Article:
"In total, 35 attendees participated in data collection over the course of the whole conference day, mostly when moving between rooms, in exchange for items of fruit or candy. To ensure anonymity no biographical information was collected, and sex and age were assessed visually (20–45 years). The total number of attendants was estimated at ∼100 over the day and the female-to-male ratio to ∼2/3. Twenty-five of the respondents were female and hence were eligible for inclusion in the analyses, which means that our sample included ∼35% of the female attendees."
And after all the fruit and candy had been distributed, what were the results? Their diagram below shows: the reference female population, the reference male population and the sample from the feminist conference. The mean 2D:4D figures, read off the chart are as follows: mean female = 0.992, mean male = 0.969, mean feminist = 0.95. Yep, the feminist women scored more masculine than the average Swedish man. This may explain something about Sweden.

The x-axis increment is 0.0135

It's hard to obtain large population studies which are tightly controlled for ethnicity, at least via Google, so I don't know where Clare and myself lie on the British/Caucasian spectrum. However, lower ratios predispose males at least to higher risks of prostate cancer and autism spectrum disorders, as you can see from this table. I think this is compatible with what my 23andMe results already suggested.

Friday, September 19, 2014

Under the Skin (film)

We just watched the DVD of "Under the Skin" featuring Scarlett Johansson as Isserley, the alien which predates Scottish hitchhikers. (I struggle with a link to yesterday's referendum.)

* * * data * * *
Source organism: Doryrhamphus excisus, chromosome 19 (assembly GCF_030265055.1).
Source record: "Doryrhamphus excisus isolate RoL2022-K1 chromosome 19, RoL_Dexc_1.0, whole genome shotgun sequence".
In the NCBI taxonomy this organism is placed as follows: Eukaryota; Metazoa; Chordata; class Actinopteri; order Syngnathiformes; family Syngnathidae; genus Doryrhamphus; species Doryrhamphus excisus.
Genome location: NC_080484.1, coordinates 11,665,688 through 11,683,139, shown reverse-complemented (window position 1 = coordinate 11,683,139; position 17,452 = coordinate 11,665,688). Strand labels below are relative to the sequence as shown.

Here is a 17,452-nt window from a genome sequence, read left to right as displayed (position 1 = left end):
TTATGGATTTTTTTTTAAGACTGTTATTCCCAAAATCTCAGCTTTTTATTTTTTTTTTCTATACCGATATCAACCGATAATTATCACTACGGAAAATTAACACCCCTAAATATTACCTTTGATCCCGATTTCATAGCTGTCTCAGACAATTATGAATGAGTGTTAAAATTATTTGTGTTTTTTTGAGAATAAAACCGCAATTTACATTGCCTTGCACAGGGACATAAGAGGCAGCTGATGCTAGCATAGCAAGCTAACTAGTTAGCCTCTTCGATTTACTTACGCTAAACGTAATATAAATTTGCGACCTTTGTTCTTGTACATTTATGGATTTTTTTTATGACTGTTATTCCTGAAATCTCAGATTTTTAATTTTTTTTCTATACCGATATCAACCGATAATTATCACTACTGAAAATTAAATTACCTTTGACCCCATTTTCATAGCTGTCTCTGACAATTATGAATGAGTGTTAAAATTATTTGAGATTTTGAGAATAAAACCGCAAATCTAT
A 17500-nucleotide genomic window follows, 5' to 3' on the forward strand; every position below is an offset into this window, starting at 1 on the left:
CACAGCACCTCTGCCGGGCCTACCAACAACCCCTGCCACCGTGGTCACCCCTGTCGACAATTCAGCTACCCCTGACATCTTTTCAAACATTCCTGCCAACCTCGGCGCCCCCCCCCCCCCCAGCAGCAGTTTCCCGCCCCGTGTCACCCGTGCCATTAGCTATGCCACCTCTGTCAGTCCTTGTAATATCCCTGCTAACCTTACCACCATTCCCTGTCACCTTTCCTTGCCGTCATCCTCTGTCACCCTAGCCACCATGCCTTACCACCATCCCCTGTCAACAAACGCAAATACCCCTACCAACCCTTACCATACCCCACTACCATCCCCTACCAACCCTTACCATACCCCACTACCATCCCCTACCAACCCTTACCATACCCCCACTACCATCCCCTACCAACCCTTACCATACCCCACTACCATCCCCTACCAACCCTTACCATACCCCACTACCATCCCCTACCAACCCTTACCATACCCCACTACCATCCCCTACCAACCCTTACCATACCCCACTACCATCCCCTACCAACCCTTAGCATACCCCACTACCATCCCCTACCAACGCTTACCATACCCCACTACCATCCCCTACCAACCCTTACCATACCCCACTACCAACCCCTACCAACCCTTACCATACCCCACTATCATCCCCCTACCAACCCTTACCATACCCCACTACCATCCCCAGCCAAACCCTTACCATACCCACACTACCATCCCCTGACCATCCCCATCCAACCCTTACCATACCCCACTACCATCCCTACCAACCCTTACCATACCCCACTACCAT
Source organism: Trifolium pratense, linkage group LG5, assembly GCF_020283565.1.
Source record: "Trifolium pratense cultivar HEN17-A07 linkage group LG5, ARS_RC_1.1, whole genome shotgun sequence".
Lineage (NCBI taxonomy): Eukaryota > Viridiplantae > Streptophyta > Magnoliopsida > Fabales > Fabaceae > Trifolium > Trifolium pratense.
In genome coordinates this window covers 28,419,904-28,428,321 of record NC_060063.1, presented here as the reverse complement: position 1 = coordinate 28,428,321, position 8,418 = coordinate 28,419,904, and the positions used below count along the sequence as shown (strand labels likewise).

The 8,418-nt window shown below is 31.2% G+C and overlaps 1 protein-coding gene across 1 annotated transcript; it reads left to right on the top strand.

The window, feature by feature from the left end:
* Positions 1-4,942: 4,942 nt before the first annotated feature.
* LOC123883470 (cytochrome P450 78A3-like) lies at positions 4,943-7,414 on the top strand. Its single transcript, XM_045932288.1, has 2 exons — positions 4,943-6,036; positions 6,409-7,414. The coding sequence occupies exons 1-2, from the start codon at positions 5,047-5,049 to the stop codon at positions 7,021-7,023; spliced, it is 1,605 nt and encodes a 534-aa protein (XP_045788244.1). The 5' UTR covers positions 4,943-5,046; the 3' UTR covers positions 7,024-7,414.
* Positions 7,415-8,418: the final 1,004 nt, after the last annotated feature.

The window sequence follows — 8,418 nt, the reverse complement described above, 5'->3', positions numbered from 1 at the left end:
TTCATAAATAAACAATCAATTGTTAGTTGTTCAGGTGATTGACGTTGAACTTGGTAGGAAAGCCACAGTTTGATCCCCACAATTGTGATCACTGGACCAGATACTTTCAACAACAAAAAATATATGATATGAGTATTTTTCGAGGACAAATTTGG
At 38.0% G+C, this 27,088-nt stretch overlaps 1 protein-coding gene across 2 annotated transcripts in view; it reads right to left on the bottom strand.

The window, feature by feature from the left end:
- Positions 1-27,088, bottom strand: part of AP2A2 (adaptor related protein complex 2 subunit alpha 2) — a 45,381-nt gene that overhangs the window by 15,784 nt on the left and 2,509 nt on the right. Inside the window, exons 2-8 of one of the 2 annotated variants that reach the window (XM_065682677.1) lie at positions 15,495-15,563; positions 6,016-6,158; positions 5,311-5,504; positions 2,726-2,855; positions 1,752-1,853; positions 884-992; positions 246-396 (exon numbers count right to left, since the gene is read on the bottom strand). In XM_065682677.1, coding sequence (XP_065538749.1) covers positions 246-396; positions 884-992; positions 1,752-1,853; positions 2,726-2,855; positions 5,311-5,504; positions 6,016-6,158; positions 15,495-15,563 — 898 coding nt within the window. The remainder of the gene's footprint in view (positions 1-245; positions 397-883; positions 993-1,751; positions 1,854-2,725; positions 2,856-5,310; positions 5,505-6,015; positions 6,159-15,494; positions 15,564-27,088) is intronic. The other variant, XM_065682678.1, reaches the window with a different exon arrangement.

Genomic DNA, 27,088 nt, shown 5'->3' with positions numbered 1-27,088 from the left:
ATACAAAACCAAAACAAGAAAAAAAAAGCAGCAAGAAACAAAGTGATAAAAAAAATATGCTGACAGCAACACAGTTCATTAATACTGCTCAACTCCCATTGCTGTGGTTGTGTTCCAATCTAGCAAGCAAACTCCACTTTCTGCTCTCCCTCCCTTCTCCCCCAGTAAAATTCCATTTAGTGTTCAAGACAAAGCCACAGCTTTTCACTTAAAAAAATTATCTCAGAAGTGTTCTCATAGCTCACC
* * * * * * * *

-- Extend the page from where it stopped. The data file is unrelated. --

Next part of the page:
Scarlett Johansson as 'the alien'

Michel Faber's book is really excellent, expertly charting Isserley's psychological transition from resentful corporate hunter-gatherer to terminally-rebellious renegade. The film (apparently due to lack of funds) dispenses with the meat-processing backroom cast and the posh-boy from corporate HQ, replacing plot and setting with dreamy Scottish imagery and Ms Johansson.

The Director and Producer wanted this to come across as art-house, but cinematic staging can't substitute for plot, motive, dialogue and character development. I won't say we wasted 104 minutes of our lives, but the longueurs were exasperating and the overall treatment just didn't work.

Read the book instead.

Be as stupid as possible

"All animals are under stringent selection pressure to be as stupid as they can get away with." (Echopraxia, p. 23).

Obviously - intelligence costs.

Echopraxia (and prequel Blindsight)  present ordinary, baseline humans dealing with entities far smarter than they are. It's a hard call for the author: are his super-intelligent beings smarter than the author himself, his readers? How then can they possibly be imagined?

Try another question first. What possible utility could super-intelligence have in evolutionary terms? After all houseflies, not known as paragons of smartness, seem to have had no problem colonising the planet. The answer has been known for a long time: in a predictable environment (aka ecological niche) the organism can get away with hard-wired reflexes - instincts - and that's the way to go. Intelligence is the way animals deal with problem-solving in variable, somewhat unpredictable environments, often when they are social creatures and have to compete with equally-complex and hard-to-fathom conspecifics.

Still, we are where we are and there's not much sign of super-intelligence in the myriad species inhabiting this globe. So what are the fictional super-smarts actually doing?